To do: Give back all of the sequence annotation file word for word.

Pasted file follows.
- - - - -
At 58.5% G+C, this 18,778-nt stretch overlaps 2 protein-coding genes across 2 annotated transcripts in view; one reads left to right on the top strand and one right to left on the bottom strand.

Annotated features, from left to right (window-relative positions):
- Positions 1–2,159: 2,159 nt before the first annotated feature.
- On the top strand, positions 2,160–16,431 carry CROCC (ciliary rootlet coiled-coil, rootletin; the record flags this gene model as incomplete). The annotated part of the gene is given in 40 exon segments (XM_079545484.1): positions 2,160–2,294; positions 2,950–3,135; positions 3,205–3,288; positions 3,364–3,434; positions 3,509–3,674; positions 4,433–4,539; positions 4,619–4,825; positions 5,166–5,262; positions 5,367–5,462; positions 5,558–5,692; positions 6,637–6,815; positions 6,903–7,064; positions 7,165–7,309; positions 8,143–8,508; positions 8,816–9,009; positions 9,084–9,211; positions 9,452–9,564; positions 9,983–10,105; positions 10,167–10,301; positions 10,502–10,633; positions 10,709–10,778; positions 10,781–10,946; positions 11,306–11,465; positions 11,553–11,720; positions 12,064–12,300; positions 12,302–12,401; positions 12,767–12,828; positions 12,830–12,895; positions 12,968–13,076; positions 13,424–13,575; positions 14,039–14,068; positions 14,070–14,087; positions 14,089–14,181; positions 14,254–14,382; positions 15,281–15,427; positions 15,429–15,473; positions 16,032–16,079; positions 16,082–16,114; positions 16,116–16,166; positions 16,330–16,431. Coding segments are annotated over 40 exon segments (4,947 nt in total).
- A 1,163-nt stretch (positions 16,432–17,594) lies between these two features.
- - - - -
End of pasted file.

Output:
At 58.5% G+C, this 18,778-nt stretch overlaps 2 protein-coding genes across 2 annotated transcripts in view; one reads left to right on the top strand and one right to left on the bottom strand.

Annotated features, from left to right (window-relative positions):
- Positions 1–2,159: 2,159 nt before the first annotated feature.
- On the top strand, positions 2,160–16,431 carry CROCC (ciliary rootlet coiled-coil, rootletin; the record flags this gene model as incomplete). The annotated part of the gene is given in 40 exon segments (XM_079545484.1): positions 2,160–2,294; positions 2,950–3,135; positions 3,205–3,288; positions 3,364–3,434; positions 3,509–3,674; positions 4,433–4,539; positions 4,619–4,825; positions 5,166–5,262; positions 5,367–5,462; positions 5,558–5,692; positions 6,637–6,815; positions 6,903–7,064; positions 7,165–7,309; positions 8,143–8,508; positions 8,816–9,009; positions 9,084–9,211; positions 9,452–9,564; positions 9,983–10,105; positions 10,167–10,301; positions 10,502–10,633; positions 10,709–10,778; positions 10,781–10,946; positions 11,306–11,465; positions 11,553–11,720; positions 12,064–12,300; positions 12,302–12,401; positions 12,767–12,828; positions 12,830–12,895; positions 12,968–13,076; positions 13,424–13,575; positions 14,039–14,068; positions 14,070–14,087; positions 14,089–14,181; positions 14,254–14,382; positions 15,281–15,427; positions 15,429–15,473; positions 16,032–16,079; positions 16,082–16,114; positions 16,116–16,166; positions 16,330–16,431. Coding segments are annotated over 40 exon segments (4,947 nt in total).
- A 1,163-nt stretch (positions 16,432–17,594) lies between these two features.